The grant will fund the Power and Place Collaborative's “Stories of Alamance County: Spaces of Faith and Spiritual Diversity" project and kicks off efforts with a county-wide dialogue.
The Power and Place Collaborative received $20,000 from North Carolina Humanities, a state affiliate of the National Endowment for the Humanities, for their “Stories of Alamance County: Spaces of Faith and Spiritual Diversity” project.
The project seeks to build bridges of dialogue across racial, religious, geographic and generational division and creates spaces of understanding, healing and action. It extends oral history and digital storytelling efforts that began in 2018 in partnership with the African American Cultural Arts and History Center. The project also responds to recent research revealing deep divides across race, class, and rural/urban areas in Alamance County, as well as the role of faith communities in catalyzing change.
The collaborative is a partnership between the African American Cultural Arts & History Center, Mayco Bigelow Community Center, History & Geography, and Elon’s Center for Design Thinking.
Over the next two years, the collaborative will be partnering with diverse faith-based partners from marginalized communities to organize a series of community engagement events for youth and community elders to exchange their experiences. Engagement opportunities include site visits to different places of worship, neighborhood walking tours, community book-clubs and dialogues on local issues.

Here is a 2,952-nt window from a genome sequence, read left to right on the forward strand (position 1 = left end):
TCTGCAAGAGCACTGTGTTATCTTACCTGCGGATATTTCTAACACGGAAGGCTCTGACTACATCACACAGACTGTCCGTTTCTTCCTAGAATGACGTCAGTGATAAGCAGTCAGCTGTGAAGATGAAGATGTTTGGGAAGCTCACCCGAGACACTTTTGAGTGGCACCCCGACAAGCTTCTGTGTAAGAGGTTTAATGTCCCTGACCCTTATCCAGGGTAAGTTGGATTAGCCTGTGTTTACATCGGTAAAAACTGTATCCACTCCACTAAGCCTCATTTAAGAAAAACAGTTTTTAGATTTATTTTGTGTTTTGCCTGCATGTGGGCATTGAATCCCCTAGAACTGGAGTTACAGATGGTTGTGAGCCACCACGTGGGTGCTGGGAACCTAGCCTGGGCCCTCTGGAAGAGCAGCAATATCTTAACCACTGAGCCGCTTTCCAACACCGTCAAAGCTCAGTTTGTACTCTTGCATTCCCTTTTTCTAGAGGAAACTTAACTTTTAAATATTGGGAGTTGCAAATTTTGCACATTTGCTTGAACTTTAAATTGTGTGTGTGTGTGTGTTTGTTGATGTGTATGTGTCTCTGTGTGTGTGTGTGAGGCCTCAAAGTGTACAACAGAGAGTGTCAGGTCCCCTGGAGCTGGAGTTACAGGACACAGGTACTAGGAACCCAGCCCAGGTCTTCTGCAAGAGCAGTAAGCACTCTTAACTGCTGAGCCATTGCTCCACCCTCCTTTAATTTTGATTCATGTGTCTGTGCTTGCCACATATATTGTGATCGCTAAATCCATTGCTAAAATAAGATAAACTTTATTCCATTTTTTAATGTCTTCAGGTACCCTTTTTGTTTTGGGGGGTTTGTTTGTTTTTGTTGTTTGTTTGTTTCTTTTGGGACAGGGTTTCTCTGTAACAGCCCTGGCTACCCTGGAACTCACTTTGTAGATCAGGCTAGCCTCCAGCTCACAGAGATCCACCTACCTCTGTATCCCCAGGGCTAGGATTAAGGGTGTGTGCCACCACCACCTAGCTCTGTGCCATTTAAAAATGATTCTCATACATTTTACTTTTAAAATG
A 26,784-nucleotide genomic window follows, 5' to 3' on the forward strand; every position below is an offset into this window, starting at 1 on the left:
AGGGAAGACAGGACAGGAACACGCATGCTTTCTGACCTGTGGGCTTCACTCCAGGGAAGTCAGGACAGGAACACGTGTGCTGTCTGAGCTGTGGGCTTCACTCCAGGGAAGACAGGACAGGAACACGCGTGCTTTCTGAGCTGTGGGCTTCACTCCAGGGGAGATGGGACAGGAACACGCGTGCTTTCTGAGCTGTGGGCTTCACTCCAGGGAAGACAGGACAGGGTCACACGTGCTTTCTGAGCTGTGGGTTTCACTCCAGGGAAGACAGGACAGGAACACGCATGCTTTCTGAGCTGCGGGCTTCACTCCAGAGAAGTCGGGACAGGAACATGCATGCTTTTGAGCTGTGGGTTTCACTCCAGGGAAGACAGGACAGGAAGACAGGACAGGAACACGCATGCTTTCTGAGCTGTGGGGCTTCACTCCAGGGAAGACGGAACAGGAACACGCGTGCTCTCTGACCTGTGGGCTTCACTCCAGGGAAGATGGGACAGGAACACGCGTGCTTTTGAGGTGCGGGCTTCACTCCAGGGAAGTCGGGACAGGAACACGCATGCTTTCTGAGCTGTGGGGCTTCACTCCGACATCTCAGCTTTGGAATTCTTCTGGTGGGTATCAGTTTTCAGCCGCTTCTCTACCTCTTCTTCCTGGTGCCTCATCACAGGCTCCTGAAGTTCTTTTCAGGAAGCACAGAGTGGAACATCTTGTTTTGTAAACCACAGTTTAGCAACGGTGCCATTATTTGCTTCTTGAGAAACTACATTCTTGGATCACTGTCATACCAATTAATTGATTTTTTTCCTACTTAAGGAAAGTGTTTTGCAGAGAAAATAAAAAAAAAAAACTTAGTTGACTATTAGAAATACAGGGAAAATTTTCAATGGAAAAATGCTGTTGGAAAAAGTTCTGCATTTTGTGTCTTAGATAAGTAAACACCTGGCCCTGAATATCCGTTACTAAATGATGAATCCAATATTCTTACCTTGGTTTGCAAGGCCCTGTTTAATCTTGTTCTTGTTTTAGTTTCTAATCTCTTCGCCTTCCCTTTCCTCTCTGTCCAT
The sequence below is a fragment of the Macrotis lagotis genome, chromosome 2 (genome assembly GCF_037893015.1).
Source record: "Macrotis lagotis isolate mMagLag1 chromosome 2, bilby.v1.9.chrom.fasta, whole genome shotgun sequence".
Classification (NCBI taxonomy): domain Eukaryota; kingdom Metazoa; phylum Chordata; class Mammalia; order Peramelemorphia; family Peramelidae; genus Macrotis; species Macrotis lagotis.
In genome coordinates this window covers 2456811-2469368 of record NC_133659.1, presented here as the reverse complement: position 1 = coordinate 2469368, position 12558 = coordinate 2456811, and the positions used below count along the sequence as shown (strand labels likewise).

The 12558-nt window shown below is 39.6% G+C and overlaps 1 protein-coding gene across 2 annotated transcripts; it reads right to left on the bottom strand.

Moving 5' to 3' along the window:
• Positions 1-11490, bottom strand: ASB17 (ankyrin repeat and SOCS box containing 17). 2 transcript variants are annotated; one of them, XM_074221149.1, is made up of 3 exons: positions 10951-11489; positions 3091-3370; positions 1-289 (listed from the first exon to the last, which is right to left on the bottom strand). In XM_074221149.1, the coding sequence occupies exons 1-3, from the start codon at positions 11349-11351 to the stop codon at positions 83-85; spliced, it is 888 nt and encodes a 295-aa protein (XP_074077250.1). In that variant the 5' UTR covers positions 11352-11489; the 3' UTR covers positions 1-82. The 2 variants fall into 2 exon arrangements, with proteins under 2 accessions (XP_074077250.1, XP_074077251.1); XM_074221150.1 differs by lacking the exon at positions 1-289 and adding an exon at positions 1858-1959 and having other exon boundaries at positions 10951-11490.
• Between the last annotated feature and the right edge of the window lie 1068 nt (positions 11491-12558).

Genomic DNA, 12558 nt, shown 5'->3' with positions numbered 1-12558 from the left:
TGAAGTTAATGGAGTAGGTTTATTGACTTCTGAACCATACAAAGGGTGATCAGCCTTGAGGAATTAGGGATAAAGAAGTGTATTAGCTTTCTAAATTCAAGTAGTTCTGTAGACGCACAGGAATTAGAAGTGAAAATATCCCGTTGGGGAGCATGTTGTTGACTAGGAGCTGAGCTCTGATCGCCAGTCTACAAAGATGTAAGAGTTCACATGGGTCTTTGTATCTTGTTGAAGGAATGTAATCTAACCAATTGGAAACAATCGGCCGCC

This Thursday, September 21, the Collaborative will kick off their fall events with a county-wide dialogue featuring this year’s common reading, “I Never Thought of It That Way: How to Have Fearlessly Curious Conversations in Dangerously Divided Times,” with a visit from the author Mónica Guzmán.
In October, Elon students and community storytellers will collaborate to conduct oral history interviews and create digital stories. These projects culminate in public screenings, social media and community poster campaigns, and community dialogues of the digital stories.
Sandy Marshall, associate professor of history and geography and founding collaborative member, said, “the North Carolina humanities grant will support collaborative efforts to unearth the inspiring yet often overlooked histories that have shaped diverse communities in our state. It will also help us build bridges of understanding between different cultures and backgrounds.”
Danielle Lake, director of design thinking and associate professor of human service studies, said, “the collaborative is excited that this grant will help us cultivate sustainable pathways for participatory community engagement between students, scholars, public historians, community leaders and the broader public.”
According to North Carolina Humanities, this grant is part of their larger efforts to support the implementation of large-scale public humanities projects and to connect North Carolinians with cultural experiences that spur dialogue, deepen human connections and inspire community.